An extended summary of a presentation I will be giving during an Earth Day Colloquium on April 15th, at the University of Western Ontario -
Since the 1960s, Social Ecology analysis has critiqued a wide range of social inequities, a series of interrelated institutions (including government systems), as well as various environmental problems. By the 1980s, Environmental Justice research and social movement activities were raising some similar points about how environmental problems can be connected with social inequality. In this presentation I will compare Social Ecology and Environmental Justice approaches to highlight their commonalities and differences. My discussion of Social Ecology basically will consist of points about the foundations laid out in Murray Bookchin’s works. As I address Environmental Justice discourse, I will focus on its more typical forms, over its initial two decades. Although Social Ecology also has emphasized questions about social inequality, these two perspectives very rarely have been compared. I will touch on the distinct histories of these discourses as I discuss their concepts, priorities, and claims. The environmentalism from proponents of Environmental Justice has been more consistent and focused, across the series of local cases which have received attention. Conversely, Social Ecology has covered a wider range of topics, with far more historical and theoretical analysis. While there appears to be no significant historical cross-fertilization connecting the two approaches, commonalities are apparent, nevertheless. In addition to their shared emphases on social inequality, Environmental Justice and Social Ecology discourses both call for social change that may be beneficial to human beings. However, Environmental Justice reforms (such as calls for “green jobs”) would be deemed to be inadequate, based on the bolder standards of Social Ecology.
That summary had to be shortened before I submitted it as a presentation proposal. I was over the word limit.
The wording also takes into account the context — which has a lot of commonalities with a context where I gave a recent presentation about environmental justice at the campus. More than anything, what I’m getting at right now is that the presentation won’t advocate for aspects of the Social Ecology and Environmental Justice approaches in the way that I would if I were just bluntly giving my personal point of view. This event won’t be a place for that sort of presentation.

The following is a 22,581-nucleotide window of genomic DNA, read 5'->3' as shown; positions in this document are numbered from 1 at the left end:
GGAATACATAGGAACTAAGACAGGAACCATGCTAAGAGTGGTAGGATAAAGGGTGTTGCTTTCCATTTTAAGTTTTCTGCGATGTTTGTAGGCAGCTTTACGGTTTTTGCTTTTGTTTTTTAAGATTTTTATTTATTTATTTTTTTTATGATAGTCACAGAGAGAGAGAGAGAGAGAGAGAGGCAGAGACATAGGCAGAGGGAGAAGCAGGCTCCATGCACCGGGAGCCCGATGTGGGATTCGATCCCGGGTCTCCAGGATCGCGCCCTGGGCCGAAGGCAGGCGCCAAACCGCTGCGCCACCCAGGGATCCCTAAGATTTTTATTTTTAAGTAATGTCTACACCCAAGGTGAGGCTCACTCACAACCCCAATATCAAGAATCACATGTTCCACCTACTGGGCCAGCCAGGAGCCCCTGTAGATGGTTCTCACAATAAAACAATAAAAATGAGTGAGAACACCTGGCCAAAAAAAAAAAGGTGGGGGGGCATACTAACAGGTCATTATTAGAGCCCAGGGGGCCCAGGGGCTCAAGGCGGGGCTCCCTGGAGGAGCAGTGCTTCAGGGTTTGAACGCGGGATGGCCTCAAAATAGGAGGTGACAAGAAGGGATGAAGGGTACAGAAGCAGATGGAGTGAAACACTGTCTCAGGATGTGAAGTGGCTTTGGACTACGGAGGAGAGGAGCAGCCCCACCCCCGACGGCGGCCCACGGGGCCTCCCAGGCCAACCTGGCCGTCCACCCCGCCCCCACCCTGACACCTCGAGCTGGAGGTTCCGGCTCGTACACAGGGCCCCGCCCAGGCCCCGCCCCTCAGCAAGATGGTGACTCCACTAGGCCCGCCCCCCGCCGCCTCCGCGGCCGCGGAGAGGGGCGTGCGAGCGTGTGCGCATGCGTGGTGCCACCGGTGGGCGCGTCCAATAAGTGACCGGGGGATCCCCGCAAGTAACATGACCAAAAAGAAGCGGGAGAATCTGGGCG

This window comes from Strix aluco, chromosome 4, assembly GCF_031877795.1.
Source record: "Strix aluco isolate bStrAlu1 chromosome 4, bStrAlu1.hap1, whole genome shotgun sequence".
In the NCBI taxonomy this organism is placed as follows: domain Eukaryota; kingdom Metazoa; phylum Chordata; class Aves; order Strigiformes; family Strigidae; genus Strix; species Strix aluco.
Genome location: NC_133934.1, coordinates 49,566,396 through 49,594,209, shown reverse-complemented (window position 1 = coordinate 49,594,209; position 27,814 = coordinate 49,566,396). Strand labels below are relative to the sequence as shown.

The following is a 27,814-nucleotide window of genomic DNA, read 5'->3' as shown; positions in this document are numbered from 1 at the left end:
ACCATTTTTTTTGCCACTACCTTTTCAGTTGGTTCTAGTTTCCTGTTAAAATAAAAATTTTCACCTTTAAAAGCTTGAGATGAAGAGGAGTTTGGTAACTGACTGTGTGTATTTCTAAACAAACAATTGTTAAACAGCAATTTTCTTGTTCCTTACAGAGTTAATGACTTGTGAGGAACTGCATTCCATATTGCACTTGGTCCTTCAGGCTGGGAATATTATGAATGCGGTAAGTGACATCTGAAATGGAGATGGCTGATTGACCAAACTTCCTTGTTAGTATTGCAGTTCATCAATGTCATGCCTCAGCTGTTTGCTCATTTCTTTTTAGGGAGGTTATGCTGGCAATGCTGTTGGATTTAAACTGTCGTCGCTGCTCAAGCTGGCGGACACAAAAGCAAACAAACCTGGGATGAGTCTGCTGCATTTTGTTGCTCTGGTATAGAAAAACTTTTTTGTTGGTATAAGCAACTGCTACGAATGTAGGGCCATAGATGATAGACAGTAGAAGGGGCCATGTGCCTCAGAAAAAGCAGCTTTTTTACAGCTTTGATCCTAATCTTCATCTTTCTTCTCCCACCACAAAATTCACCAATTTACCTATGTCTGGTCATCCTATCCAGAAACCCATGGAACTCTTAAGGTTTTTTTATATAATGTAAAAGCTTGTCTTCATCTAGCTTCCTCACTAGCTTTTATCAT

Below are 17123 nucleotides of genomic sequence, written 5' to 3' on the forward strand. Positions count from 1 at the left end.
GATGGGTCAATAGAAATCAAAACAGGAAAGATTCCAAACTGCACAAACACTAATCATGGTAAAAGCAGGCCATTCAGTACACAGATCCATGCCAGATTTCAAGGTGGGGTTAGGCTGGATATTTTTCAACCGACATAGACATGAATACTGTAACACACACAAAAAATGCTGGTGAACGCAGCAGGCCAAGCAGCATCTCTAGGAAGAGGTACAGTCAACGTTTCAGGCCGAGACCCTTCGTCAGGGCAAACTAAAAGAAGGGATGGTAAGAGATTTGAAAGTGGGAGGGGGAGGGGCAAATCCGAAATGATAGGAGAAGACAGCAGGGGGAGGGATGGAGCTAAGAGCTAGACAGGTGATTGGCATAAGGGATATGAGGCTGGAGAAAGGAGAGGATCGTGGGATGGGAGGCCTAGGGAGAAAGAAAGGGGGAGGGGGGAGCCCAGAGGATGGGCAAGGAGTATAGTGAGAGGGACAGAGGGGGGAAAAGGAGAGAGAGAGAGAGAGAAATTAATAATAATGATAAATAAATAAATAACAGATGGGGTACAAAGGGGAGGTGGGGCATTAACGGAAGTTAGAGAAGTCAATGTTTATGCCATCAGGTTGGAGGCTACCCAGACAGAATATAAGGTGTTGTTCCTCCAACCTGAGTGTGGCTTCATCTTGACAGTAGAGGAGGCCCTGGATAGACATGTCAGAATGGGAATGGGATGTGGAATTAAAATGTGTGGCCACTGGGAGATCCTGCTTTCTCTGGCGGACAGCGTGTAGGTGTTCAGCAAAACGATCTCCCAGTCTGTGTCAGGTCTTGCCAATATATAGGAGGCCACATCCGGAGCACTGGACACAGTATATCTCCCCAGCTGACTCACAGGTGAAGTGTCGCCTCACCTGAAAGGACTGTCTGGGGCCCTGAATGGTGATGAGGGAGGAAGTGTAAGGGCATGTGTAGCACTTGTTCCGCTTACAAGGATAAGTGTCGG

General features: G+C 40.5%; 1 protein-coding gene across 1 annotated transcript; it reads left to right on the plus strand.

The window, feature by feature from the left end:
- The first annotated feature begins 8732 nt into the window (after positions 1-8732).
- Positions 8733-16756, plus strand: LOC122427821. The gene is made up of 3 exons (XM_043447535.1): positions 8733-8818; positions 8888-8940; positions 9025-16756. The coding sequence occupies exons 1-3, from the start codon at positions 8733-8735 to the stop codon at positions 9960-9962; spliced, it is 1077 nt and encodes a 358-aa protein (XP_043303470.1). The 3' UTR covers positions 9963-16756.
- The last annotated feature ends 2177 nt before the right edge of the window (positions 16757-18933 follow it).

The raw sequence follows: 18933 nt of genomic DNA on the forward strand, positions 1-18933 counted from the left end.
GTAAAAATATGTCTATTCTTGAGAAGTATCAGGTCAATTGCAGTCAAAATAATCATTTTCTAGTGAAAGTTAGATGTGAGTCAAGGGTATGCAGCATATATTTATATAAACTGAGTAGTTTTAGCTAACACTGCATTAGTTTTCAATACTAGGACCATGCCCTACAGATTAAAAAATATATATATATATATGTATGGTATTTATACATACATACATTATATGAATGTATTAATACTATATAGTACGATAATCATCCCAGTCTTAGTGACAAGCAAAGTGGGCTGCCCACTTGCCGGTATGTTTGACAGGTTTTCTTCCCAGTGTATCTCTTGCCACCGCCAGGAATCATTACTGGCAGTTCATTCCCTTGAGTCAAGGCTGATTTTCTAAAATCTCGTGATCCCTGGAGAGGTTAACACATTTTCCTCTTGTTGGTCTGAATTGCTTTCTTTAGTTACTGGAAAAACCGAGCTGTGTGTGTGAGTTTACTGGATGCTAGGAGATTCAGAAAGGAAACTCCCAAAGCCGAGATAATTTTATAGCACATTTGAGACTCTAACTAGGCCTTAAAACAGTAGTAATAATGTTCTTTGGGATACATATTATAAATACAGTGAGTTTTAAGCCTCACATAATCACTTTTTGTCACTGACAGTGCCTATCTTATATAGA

A mainstream press article recently announced that there would be a 50 person neo-nazi rally at city hall, here in London, Ontario — the following day.
Before the rally, the press repeated police Superintendent Bill Merrylees’ suggestion that anti-hate counter-protestors would create “problems,” while a 50-person neo-nazis rally would not.
A counter-protest rally and pre-meeting were called through word of mouth. Some people came out to that anti-hate rally because they heard about it at a hip hop show the night before the fascist ‘rally’ was supposed to happen.
This was the online call-out -
“COUNTER-PROTEST THE NEO-NAZI RALLY IN FRONT OF CITY HALL TOMORROW AT 1PM. PRE-MEET AT WILLIAM’S CAFE ON RICHMOND & CENTRAL AT NOON. SPREAD THE WORD!”
Here in London, Ontario a few of us have produced a local version of a statement from Toronto which was, above all, about G20 police conduct and detention conditions in Toronto during the recent Summit of ‘world leaders’ there. The local statement was prepared by Climate Justice London and People for Peace London. And the following pre-amble (which I’m just re-posting verbatim) explains how this statement is connected with the original one from Toronto -
Local activists have prepared this London, Ontario version of the Toronto statement about police tactics at the G20 Summit there. We believe it is important for Londoners to present a unified voice to demand the civil liberties that were attacked in Toronto.
We invite signatures from anyone living, campaigning, or working in London, Ontario, or elsewhere in the nearby region.
Our statement is an abbreviated version of the original Toronto call – with added points about links between London activists, London police, and the Toronto summit. (These added points are in paragraph three, and demands 6 and 7, at the end of the statement.) The original Toronto statement basically offers a more detailed summary of events in Toronto in late June.
We also have made one addition to the text from the Toronto call. In the following sentence, we have changed the words “harassment by police” to “harassment and sexual violence from police” -
“The reports of those released from detention reveal a pervasive pattern of sexual, gender, trans, homophobic and racist harassment and sexual violence from police.”